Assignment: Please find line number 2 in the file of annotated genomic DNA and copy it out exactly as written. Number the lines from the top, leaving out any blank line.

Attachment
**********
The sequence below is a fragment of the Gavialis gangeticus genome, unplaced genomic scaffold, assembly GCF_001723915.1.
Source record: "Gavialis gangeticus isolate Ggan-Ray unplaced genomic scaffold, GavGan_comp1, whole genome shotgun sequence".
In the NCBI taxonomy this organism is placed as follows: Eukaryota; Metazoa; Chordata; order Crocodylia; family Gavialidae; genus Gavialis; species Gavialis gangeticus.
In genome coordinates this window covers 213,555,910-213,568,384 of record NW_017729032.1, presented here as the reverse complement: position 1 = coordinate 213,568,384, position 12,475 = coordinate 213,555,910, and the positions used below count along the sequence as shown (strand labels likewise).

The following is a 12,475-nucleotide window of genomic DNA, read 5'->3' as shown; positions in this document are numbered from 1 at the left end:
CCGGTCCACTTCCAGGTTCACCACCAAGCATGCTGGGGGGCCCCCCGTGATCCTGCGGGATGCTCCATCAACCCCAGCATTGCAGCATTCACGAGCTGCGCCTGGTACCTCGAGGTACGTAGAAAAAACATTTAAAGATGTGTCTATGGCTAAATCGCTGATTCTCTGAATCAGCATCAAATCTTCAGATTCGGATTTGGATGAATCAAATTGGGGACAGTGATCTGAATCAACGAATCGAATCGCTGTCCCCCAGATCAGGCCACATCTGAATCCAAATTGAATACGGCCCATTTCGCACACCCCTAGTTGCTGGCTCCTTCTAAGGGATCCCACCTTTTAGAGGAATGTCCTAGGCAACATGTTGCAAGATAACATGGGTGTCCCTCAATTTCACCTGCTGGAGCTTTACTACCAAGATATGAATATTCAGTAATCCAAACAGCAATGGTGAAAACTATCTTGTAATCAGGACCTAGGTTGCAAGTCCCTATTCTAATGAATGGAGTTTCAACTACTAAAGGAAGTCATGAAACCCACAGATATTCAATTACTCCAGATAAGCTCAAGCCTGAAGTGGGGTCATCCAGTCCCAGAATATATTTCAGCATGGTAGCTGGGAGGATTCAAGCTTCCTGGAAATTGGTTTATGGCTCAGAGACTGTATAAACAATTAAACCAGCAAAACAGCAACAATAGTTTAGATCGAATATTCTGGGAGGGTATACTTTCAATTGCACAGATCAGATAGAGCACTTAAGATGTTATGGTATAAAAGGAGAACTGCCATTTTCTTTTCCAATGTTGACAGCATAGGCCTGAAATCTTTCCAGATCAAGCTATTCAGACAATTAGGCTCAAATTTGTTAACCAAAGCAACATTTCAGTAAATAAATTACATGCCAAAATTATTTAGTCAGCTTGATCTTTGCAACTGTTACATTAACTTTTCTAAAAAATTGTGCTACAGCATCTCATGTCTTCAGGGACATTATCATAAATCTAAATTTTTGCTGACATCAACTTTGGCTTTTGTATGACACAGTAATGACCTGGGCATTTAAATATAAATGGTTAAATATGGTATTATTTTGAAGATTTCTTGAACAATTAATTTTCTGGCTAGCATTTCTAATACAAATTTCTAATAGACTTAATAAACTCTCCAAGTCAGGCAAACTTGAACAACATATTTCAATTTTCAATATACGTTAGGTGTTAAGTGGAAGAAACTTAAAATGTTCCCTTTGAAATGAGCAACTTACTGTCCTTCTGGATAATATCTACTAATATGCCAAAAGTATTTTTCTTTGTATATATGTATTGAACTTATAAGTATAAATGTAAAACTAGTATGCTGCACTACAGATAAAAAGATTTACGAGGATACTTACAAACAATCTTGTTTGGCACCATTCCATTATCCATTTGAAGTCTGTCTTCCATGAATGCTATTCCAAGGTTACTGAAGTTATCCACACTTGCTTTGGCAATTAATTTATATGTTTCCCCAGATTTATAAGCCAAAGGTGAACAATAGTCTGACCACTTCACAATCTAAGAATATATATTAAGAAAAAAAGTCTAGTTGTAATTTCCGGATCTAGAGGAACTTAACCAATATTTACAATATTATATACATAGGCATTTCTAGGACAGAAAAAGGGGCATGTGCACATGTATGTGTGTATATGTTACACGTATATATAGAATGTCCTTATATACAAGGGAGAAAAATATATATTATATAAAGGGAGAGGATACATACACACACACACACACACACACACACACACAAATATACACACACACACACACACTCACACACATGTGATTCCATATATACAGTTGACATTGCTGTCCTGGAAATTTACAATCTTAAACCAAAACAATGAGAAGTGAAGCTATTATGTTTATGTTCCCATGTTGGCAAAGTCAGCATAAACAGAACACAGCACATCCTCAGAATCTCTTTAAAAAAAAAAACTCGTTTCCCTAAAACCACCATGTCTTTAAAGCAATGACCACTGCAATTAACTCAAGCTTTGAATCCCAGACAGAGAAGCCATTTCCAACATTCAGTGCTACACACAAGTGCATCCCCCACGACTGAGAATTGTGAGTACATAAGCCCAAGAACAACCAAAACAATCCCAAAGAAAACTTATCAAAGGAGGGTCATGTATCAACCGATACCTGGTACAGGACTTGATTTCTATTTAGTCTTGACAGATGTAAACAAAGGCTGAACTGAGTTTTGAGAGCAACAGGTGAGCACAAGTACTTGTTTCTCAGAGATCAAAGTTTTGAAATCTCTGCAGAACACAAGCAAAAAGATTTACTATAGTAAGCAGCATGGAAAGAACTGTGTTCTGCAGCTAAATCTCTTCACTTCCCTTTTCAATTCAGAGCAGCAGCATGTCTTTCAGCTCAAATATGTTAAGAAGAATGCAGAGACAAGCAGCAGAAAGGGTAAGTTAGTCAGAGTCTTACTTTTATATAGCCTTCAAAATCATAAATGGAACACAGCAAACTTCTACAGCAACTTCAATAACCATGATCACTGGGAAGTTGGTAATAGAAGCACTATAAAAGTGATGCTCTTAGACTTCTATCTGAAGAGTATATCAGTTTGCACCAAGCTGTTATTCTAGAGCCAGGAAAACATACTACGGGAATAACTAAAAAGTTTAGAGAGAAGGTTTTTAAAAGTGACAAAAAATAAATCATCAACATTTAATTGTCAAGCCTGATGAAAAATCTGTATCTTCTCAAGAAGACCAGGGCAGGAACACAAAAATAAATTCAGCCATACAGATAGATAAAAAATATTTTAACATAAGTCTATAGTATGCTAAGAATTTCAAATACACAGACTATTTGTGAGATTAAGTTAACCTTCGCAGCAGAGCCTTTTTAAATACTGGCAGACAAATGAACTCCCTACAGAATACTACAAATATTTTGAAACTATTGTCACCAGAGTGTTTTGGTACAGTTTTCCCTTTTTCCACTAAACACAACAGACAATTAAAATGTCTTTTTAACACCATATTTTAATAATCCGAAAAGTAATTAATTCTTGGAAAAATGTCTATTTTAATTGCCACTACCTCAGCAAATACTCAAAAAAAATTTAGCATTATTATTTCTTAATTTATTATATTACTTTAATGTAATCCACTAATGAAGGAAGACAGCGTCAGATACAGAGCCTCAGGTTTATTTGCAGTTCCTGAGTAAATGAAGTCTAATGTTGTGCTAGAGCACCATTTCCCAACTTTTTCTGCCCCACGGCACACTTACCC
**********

Source record: "Gavialis gangeticus isolate Ggan-Ray unplaced genomic scaffold, GavGan_comp1, whole genome shotgun sequence".